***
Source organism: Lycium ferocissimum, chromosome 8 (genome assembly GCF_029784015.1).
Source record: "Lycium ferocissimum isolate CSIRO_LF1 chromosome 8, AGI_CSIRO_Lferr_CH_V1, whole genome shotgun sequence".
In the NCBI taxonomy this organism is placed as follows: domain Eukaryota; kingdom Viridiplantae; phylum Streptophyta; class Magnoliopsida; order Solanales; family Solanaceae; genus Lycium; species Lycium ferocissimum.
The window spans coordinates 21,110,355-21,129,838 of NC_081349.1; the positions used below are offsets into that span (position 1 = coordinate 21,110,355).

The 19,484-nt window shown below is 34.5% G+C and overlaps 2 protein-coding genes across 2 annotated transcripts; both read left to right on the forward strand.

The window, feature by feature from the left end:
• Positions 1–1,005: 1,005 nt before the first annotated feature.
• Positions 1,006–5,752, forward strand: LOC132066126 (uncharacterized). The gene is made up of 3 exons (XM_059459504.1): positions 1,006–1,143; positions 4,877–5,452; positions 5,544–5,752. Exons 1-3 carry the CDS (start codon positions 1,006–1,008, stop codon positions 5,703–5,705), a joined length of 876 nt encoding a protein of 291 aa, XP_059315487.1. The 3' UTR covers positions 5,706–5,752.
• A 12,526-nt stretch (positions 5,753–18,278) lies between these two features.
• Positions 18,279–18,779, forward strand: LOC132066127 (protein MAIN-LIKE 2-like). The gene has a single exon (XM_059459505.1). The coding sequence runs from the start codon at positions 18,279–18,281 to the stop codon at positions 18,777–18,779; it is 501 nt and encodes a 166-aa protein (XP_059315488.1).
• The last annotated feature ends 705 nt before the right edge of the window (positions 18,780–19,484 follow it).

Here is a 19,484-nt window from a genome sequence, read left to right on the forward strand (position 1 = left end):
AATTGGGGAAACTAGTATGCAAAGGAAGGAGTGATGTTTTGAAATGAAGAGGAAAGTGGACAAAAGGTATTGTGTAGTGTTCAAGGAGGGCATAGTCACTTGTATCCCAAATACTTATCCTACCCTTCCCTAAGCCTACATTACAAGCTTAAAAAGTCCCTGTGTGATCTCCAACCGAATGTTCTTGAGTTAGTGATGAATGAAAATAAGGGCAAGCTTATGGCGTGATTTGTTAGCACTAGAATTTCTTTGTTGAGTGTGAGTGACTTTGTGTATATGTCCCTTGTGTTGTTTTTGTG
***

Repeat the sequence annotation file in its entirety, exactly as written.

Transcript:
Source organism: Lycium ferocissimum, chromosome 8 (genome assembly GCF_029784015.1).
Source record: "Lycium ferocissimum isolate CSIRO_LF1 chromosome 8, AGI_CSIRO_Lferr_CH_V1, whole genome shotgun sequence".
In the NCBI taxonomy this organism is placed as follows: domain Eukaryota; kingdom Viridiplantae; phylum Streptophyta; class Magnoliopsida; order Solanales; family Solanaceae; genus Lycium; species Lycium ferocissimum.
The window spans coordinates 21,110,355-21,129,838 of NC_081349.1; the positions used below are offsets into that span (position 1 = coordinate 21,110,355).

The 19,484-nt window shown below is 34.5% G+C and overlaps 2 protein-coding genes across 2 annotated transcripts; both read left to right on the forward strand.

The window, feature by feature from the left end:
• Positions 1–1,005: 1,005 nt before the first annotated feature.
• Positions 1,006–5,752, forward strand: LOC132066126 (uncharacterized). The gene is made up of 3 exons (XM_059459504.1): positions 1,006–1,143; positions 4,877–5,452; positions 5,544–5,752. Exons 1-3 carry the CDS (start codon positions 1,006–1,008, stop codon positions 5,703–5,705), a joined length of 876 nt encoding a protein of 291 aa, XP_059315487.1. The 3' UTR covers positions 5,706–5,752.
• A 12,526-nt stretch (positions 5,753–18,278) lies between these two features.
• Positions 18,279–18,779, forward strand: LOC132066127 (protein MAIN-LIKE 2-like). The gene has a single exon (XM_059459505.1). The coding sequence runs from the start codon at positions 18,279–18,281 to the stop codon at positions 18,777–18,779; it is 501 nt and encodes a 166-aa protein (XP_059315488.1).
• The last annotated feature ends 705 nt before the right edge of the window (positions 18,780–19,484 follow it).

Here is a 19,484-nt window from a genome sequence, read left to right on the forward strand (position 1 = left end):
AATTGGGGAAACTAGTATGCAAAGGAAGGAGTGATGTTTTGAAATGAAGAGGAAAGTGGACAAAAGGTATTGTGTAGTGTTCAAGGAGGGCATAGTCACTTGTATCCCAAATACTTATCCTACCCTTCCCTAAGCCTACATTACAAGCTTAAAAAGTCCCTGTGTGATCTCCAACCGAATGTTCTTGAGTTAGTGATGAATGAAAATAAGGGCAAGCTTATGGCGTGATTTGTTAGCACTAGAATTTCTTTGTTGAGTGTGAGTGACTTTGTGTATATGTCCCTTGTGTTGTTTTTGTG